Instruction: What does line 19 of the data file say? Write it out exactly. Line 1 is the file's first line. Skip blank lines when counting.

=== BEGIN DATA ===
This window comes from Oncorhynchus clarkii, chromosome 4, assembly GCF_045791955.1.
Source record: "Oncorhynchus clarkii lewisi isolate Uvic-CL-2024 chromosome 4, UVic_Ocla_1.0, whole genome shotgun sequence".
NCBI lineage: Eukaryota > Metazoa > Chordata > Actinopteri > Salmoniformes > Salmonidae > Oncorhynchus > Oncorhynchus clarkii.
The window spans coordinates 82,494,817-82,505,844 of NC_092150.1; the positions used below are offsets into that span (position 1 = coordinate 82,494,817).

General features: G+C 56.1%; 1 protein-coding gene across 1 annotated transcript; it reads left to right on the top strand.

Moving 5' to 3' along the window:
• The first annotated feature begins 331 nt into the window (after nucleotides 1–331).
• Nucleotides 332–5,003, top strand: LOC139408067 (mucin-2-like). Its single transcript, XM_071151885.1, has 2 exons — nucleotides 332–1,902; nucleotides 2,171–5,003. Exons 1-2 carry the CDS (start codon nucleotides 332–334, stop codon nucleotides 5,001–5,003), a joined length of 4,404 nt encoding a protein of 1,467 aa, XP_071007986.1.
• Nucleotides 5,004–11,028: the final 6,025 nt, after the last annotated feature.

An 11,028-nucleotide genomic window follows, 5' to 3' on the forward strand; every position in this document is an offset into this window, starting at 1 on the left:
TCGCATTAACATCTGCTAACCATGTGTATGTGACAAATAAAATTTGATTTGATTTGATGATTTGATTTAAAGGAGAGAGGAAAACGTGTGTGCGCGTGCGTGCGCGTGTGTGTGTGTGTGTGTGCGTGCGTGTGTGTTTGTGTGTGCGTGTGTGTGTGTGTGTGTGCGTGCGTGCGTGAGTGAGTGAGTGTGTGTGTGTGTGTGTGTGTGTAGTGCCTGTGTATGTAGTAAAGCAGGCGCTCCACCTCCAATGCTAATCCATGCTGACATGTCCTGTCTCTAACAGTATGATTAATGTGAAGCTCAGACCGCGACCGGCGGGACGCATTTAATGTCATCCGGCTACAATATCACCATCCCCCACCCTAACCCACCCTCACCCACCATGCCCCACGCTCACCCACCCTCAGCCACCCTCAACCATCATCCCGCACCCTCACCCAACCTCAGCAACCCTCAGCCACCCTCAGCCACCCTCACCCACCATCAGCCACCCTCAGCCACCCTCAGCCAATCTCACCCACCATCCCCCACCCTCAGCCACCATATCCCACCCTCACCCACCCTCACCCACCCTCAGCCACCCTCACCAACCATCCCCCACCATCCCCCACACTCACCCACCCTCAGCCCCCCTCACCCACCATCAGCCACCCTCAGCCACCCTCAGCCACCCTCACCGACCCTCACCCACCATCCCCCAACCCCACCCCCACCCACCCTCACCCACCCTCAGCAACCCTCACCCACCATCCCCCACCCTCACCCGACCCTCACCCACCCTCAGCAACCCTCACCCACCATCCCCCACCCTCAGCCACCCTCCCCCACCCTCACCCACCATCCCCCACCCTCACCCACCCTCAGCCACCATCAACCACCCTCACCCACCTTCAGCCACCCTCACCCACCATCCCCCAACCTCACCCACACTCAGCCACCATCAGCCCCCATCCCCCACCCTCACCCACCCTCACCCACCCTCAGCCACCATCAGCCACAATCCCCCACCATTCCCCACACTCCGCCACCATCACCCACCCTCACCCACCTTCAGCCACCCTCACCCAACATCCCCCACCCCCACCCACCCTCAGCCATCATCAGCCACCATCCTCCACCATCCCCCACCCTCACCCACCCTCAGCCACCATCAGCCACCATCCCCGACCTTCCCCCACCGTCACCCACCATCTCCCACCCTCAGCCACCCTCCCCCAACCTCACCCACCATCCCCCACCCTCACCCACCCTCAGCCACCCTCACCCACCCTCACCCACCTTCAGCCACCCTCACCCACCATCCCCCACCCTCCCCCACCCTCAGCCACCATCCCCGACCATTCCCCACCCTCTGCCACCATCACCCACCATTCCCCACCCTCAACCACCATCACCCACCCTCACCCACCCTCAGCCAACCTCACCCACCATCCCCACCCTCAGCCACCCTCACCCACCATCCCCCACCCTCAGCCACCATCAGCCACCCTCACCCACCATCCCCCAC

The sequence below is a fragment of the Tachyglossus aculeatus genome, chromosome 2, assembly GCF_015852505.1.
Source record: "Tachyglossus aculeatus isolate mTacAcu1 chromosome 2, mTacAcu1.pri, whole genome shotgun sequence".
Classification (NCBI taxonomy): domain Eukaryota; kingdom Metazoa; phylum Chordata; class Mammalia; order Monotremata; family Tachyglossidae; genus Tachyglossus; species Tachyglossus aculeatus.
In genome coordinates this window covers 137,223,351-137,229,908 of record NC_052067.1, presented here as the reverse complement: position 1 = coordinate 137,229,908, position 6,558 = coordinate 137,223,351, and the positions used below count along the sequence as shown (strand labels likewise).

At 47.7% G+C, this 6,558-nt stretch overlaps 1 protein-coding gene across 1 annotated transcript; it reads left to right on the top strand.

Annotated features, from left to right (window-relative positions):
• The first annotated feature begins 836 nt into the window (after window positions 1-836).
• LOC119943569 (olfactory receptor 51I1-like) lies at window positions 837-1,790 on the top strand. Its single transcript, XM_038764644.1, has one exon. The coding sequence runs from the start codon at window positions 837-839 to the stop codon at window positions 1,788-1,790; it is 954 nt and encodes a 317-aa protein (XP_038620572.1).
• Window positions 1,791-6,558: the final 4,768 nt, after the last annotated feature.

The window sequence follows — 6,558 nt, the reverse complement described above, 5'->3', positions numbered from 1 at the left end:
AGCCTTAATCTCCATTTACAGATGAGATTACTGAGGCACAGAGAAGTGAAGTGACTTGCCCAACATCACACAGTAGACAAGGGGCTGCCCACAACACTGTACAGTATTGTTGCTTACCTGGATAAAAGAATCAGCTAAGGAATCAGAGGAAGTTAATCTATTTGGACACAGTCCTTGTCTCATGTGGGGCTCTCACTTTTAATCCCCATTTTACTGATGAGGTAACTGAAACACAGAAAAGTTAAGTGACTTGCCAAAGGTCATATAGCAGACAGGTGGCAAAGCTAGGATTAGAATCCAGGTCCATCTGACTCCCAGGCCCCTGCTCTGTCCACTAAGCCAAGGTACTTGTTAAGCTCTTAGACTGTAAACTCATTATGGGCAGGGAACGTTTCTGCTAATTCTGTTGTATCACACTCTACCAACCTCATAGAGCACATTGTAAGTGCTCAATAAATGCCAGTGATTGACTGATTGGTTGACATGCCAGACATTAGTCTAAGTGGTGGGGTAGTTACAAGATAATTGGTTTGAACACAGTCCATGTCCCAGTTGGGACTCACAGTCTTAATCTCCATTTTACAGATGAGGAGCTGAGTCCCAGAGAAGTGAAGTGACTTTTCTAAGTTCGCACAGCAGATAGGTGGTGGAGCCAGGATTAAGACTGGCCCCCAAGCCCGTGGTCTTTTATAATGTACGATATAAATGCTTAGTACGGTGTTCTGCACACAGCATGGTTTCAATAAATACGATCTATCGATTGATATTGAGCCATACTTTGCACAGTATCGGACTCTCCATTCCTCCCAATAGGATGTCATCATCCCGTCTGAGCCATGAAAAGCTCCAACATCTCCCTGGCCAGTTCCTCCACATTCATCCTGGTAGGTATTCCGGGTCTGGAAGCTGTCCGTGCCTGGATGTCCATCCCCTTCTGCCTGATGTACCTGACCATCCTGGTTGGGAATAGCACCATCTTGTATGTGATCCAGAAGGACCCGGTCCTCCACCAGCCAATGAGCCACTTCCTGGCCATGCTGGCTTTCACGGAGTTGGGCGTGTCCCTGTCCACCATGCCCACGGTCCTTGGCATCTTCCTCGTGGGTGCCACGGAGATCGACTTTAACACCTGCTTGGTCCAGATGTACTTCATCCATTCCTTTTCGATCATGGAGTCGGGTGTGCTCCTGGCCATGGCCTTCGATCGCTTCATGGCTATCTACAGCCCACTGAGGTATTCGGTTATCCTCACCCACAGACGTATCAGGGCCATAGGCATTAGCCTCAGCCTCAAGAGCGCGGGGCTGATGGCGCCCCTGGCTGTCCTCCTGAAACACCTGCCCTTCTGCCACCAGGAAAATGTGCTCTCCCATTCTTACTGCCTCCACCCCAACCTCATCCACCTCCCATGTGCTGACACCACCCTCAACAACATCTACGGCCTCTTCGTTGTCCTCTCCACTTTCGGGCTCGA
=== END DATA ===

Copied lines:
• LOC119943569 (olfactory receptor 51I1-like) lies at window positions 837-1,790 on the top strand. Its single transcript, XM_038764644.1, has one exon. The coding sequence runs from the start codon at window positions 837-839 to the stop codon at window positions 1,788-1,790; it is 954 nt and encodes a 317-aa protein (XP_038620572.1).